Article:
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Tag Archives: learning about law

Should landlord and tenant law be taught in schools?

School lessonsWe are all expected to know the law, but very few people actually do.

It affects all our lives, governs what we can and cannot do, and one of the main tasks of our government is making it.  Should we not all know a bit more about it?

There is of course a lot of law.

My particular ‘area’ is landlord & tenant law and I think it is very important.

After all we all need a home and it looks as if increasing numbers of people will be renting – often for the whole of their life.

In fact I would go so far as to say that virtually everyone will at some stage of their lives be either a landlord or a tenant – more likely a tenant.

Tenants have many rights – for example relating to repair, their deposit, and the right not to be evicted without a Court Order.  But many tenants don’t know what their rights are, or how to enforce them.

Surely teaching children (probably at 6th form level) a bit about tenants rights, would be of enormous practical use to them?

There is of course the Internet – that big book people can dip into to inform themselves, and I have done a lot with this blog.  I have also written two free courses, one for landlords and one for tenants.

But I still think it would help children’s ‘life skills’ if they could learn a bit about their rights and obligations as landlords or tenants, at school.

What do you think?

Why a periodic tenancy arising at the end of a fixed term is actually a new tenancy

Parrott

Taking a look at the legal reasons why a periodic tenancy which arises when the fixed term of a tenancy comes to an end is actually a completely new tenancy Continue Reading

Problems about renting to under age tenants

baby tenant

I get asked sometimes about renting to tenants who are under 18. You need to be careful here as minors (people under 18) are legally incapable of owning ‘an estate in land’. What happens therefore if they sign a tenancy agreement in their name? This is decided by an act called the Trusts of LandContinue Reading

Introducing the History Spot

English coat of arms

The start of a new series on this blog, looking at the history of English / Welsh landlord and tenant law (and land law generally)Continue Reading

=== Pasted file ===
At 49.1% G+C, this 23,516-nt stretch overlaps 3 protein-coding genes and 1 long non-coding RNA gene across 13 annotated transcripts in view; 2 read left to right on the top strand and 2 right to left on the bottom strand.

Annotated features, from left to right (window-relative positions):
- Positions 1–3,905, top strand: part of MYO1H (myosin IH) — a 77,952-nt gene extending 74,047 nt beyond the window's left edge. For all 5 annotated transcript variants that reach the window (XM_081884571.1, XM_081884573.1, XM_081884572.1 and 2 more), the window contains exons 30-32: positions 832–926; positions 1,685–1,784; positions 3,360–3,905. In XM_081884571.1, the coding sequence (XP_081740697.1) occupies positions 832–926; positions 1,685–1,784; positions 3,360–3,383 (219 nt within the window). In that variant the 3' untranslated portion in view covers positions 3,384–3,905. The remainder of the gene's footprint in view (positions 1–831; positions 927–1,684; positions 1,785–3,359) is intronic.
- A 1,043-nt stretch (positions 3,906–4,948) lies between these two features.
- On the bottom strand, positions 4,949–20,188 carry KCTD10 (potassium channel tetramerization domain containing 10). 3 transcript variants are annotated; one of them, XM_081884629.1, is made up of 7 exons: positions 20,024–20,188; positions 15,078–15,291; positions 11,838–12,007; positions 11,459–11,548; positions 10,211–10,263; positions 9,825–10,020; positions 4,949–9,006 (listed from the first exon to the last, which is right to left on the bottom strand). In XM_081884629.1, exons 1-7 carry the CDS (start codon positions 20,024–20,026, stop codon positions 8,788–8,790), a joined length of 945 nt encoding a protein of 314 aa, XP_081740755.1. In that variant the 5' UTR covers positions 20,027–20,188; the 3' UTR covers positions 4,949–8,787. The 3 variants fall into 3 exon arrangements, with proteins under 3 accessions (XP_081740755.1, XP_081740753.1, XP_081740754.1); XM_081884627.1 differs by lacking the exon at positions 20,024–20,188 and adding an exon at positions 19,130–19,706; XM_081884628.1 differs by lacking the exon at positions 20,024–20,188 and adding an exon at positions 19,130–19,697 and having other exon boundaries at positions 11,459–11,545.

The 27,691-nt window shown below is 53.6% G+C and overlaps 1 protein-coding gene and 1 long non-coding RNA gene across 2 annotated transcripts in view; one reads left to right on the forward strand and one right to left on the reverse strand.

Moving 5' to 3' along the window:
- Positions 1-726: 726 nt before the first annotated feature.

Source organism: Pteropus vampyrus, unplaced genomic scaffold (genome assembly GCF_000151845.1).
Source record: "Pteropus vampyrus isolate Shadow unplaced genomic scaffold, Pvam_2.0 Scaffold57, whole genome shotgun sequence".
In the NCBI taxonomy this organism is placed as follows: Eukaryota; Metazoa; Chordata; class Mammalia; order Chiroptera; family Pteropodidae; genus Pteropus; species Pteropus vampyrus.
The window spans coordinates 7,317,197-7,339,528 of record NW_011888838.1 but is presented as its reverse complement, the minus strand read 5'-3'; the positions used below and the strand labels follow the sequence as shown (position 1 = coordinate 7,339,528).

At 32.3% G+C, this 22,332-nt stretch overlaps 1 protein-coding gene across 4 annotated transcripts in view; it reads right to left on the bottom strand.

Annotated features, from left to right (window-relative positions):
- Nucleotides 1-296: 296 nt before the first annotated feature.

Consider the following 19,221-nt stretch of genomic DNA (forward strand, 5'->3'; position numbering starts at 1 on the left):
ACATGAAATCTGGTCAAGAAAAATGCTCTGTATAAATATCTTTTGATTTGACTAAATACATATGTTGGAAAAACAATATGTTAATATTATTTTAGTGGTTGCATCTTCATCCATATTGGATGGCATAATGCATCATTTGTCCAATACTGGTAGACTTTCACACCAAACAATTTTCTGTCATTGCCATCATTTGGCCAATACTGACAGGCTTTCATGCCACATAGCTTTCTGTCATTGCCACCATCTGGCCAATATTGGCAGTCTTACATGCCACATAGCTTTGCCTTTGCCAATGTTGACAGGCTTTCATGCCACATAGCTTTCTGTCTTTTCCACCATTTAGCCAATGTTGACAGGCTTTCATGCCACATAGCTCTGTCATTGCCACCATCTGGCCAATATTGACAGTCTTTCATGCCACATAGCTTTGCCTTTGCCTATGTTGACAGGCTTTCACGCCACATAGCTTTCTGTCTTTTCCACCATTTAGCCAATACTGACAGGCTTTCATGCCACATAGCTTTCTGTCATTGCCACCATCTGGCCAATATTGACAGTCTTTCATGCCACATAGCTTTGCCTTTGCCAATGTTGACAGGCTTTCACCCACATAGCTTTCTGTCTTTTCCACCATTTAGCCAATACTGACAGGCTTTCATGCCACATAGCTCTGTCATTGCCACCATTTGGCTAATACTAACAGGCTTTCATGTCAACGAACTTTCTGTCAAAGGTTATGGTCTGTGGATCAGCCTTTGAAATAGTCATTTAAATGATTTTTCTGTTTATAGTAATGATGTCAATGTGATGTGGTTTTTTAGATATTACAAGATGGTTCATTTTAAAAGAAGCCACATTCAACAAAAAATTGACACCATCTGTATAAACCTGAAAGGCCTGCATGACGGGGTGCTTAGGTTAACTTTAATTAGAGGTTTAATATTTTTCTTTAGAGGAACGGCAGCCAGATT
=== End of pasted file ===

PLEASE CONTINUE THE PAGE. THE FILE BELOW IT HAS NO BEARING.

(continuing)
Foundations in Landlord and tenant law – summing it all up

The end

Well here we are at the end of the series. If you have read it all, I hope you enjoyed it and that you now have a better idea of how things work. I started the series initially because I wanted to write about the ‘nuts and bolts’ of the system and give a bitContinue Reading

Explaining the Housing Act 1988

Margaret Thatcher

My Foundations in Landlord and Tenant Law series has reached the present, and here we look at the Housing Act 1988 which sets up the code governing short lets todayContinue Reading

The Rent Act 1977 in context

Housing 1918

Foundations of landlord and tenant law – part 11 A hundred years ago … It would probably surprise many people to know that a hundred years ago, most people lived in private rented accommodation. In 1918 figures show the private rented sector to be around 76%, with home ownership at just 23% and public housingContinue Reading



The Landlord Law Blog from Tessa Shepperson

Tessa is an English lawyer specialising in residential landlord and tenant law.


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Legal services are provided via Tessa's online service Landlord Law. Some advice services are provided by Tessa, other legal services are provided by specialist housing firm Anthony Gold.


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The purpose of this blog is to provide information, comment and discussion. Although Tessa, or guest bloggers, may from time to time, give helpful comments to readers' questions, these can only be based on the information given by the reader in his or her comment, which may not contain all material facts. Any comments or suggestions provided by Tessa or any guest bloggers should not therefore be relied upon as a substitute for legal advice from a qualified lawyer regarding any actual legal issue or dispute.


Nothing on this website should be construed as legal advice or perceived as creating a solicitor-client relationship (apart from the Fast Track block clinic service - so far as the questioners only are concerned).


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Please note that any opinion expressed by a guest blogger is his or hers alone, and does not necessarily reflect the views of Tessa Shepperson, or the other writers on this blog.


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Lodger Landlord | School for Landlords | Google+ | Your Law Store | Google | Landlord Law facebook page | Tenancy Agreements Manual | How to Evict Your Tenant website | the Which Tenancy Agreement Guide | Landlords Tips | Tenants Tips